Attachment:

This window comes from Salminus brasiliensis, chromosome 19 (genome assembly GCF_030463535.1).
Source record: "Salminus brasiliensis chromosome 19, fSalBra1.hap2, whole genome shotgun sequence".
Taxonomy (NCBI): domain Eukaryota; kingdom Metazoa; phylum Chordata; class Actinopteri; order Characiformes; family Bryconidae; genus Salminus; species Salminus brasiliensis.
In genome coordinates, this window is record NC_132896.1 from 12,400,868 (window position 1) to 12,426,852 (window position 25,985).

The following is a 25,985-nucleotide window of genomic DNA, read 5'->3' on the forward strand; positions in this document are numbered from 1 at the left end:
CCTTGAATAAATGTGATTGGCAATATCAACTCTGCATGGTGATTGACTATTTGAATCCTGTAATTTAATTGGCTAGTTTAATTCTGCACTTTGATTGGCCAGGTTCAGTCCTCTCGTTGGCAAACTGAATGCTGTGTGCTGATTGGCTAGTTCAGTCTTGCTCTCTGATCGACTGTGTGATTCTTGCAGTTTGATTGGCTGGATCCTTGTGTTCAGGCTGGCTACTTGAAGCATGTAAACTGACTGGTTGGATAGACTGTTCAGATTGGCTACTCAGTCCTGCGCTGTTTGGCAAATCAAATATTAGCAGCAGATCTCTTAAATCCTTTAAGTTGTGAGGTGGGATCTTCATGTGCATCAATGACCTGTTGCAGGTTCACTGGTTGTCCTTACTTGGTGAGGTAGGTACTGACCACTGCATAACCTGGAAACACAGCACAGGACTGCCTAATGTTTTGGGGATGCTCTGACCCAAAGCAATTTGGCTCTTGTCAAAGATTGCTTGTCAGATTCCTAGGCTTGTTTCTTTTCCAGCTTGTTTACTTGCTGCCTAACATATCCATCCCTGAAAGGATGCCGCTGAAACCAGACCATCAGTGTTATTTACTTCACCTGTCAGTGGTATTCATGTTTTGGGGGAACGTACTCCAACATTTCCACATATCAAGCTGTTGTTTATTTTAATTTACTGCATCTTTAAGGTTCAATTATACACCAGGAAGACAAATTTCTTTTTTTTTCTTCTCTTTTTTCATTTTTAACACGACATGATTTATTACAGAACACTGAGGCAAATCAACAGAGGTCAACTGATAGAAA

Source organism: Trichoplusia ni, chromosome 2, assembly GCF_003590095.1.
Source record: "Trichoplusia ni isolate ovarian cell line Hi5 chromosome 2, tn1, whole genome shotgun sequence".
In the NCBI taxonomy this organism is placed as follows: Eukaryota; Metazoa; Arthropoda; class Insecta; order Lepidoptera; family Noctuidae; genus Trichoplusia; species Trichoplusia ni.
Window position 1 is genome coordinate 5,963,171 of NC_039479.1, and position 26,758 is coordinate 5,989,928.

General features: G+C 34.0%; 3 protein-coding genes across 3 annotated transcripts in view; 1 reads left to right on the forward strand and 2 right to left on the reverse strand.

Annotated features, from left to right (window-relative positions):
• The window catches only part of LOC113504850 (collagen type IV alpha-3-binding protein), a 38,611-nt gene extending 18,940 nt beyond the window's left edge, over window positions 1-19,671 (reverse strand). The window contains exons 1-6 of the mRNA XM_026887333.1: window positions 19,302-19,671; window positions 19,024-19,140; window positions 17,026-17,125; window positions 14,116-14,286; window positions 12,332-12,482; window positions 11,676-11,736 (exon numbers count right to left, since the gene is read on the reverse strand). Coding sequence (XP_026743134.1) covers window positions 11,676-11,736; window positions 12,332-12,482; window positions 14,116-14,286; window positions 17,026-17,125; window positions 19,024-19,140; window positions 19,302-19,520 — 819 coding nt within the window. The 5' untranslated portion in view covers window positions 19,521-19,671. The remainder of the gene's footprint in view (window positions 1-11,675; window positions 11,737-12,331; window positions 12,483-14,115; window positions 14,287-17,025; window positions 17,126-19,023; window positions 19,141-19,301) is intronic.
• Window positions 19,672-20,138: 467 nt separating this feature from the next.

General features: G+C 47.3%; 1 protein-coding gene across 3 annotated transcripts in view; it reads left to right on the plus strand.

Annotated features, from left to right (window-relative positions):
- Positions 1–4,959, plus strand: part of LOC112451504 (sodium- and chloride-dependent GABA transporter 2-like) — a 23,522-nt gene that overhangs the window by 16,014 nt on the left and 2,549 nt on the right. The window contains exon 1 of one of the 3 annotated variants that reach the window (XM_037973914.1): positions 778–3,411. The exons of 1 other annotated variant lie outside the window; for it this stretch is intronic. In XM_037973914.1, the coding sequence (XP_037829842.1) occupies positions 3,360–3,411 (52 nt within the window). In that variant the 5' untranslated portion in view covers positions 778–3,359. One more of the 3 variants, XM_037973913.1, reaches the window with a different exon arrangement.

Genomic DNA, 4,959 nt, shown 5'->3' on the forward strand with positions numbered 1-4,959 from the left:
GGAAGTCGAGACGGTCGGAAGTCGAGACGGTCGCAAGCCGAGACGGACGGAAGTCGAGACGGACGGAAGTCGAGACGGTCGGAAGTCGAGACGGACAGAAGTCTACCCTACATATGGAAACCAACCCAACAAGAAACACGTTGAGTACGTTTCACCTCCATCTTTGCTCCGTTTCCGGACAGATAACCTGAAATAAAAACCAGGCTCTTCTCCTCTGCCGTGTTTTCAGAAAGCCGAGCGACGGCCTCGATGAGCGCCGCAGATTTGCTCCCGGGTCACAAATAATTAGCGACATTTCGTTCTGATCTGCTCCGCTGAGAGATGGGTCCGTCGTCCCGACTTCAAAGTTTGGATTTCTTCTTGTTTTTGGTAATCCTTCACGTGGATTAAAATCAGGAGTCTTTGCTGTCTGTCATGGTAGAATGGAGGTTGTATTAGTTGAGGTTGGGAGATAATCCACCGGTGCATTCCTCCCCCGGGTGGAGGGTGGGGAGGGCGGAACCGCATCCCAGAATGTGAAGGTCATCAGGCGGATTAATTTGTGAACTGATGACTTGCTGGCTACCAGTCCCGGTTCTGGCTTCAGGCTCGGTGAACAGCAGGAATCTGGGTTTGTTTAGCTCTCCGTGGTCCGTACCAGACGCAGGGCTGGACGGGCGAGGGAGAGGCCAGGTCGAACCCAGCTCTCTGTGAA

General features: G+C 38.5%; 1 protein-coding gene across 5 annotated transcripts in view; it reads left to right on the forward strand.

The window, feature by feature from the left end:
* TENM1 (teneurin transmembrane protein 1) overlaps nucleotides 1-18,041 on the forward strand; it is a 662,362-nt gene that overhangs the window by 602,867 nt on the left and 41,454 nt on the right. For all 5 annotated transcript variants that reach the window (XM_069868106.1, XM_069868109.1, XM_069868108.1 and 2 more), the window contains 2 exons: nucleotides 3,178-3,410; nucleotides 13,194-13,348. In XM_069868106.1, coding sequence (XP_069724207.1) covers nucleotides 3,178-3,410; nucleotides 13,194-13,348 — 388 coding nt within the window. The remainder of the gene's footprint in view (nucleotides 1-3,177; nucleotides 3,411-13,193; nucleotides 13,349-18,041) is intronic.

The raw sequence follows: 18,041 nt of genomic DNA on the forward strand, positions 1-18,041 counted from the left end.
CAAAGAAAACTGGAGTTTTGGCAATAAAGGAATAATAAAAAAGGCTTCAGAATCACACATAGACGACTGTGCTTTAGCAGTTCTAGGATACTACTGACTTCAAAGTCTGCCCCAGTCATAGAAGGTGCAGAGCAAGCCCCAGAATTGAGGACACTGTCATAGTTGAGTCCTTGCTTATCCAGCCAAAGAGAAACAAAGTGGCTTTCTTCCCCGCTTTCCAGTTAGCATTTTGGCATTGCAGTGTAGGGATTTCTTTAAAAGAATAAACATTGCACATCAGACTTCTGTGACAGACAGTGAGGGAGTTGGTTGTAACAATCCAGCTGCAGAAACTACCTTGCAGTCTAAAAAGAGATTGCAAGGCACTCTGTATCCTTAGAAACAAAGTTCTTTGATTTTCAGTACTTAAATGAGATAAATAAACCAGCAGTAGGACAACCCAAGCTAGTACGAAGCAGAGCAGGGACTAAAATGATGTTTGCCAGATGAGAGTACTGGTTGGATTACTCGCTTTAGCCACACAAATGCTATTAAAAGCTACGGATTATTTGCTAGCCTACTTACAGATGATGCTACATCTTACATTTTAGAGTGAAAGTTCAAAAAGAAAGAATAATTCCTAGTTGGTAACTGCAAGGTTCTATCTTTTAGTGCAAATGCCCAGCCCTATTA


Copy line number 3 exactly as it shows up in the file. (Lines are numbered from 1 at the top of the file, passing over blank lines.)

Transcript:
Taxonomy (NCBI): domain Eukaryota; kingdom Metazoa; phylum Chordata; class Actinopteri; order Characiformes; family Bryconidae; genus Salminus; species Salminus brasiliensis.